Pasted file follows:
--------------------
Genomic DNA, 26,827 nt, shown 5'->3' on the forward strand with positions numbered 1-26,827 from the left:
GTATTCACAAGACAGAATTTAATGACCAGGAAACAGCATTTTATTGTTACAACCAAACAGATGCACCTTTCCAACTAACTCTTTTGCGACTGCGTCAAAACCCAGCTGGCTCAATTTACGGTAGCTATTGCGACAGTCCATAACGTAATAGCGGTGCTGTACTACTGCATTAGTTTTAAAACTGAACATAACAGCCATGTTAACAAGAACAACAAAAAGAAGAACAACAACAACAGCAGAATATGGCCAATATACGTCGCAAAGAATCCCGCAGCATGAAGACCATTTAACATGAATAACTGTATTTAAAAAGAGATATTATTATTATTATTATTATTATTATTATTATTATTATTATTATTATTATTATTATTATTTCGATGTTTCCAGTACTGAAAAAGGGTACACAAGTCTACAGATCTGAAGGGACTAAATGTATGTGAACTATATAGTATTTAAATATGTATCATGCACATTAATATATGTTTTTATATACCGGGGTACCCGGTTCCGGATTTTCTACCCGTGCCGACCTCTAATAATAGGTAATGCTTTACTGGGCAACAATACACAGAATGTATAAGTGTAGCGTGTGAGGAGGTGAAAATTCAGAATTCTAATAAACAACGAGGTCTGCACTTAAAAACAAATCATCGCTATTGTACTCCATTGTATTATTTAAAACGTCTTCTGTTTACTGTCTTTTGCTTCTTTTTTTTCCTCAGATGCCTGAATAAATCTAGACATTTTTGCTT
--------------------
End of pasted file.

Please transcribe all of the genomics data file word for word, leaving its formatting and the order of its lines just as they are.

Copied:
Genomic DNA, 26,827 nt, shown 5'->3' on the forward strand with positions numbered 1-26,827 from the left:
GTATTCACAAGACAGAATTTAATGACCAGGAAACAGCATTTTATTGTTACAACCAAACAGATGCACCTTTCCAACTAACTCTTTTGCGACTGCGTCAAAACCCAGCTGGCTCAATTTACGGTAGCTATTGCGACAGTCCATAACGTAATAGCGGTGCTGTACTACTGCATTAGTTTTAAAACTGAACATAACAGCCATGTTAACAAGAACAACAAAAAGAAGAACAACAACAACAGCAGAATATGGCCAATATACGTCGCAAAGAATCCCGCAGCATGAAGACCATTTAACATGAATAACTGTATTTAAAAAGAGATATTATTATTATTATTATTATTATTATTATTATTATTATTATTATTATTATTATTATTATTTCGATGTTTCCAGTACTGAAAAAGGGTACACAAGTCTACAGATCTGAAGGGACTAAATGTATGTGAACTATATAGTATTTAAATATGTATCATGCACATTAATATATGTTTTTATATACCGGGGTACCCGGTTCCGGATTTTCTACCCGTGCCGACCTCTAATAATAGGTAATGCTTTACTGGGCAACAATACACAGAATGTATAAGTGTAGCGTGTGAGGAGGTGAAAATTCAGAATTCTAATAAACAACGAGGTCTGCACTTAAAAACAAATCATCGCTATTGTACTCCATTGTATTATTTAAAACGTCTTCTGTTTACTGTCTTTTGCTTCTTTTTTTTCCTCAGATGCCTGAATAAATCTAGACATTTTTGCTT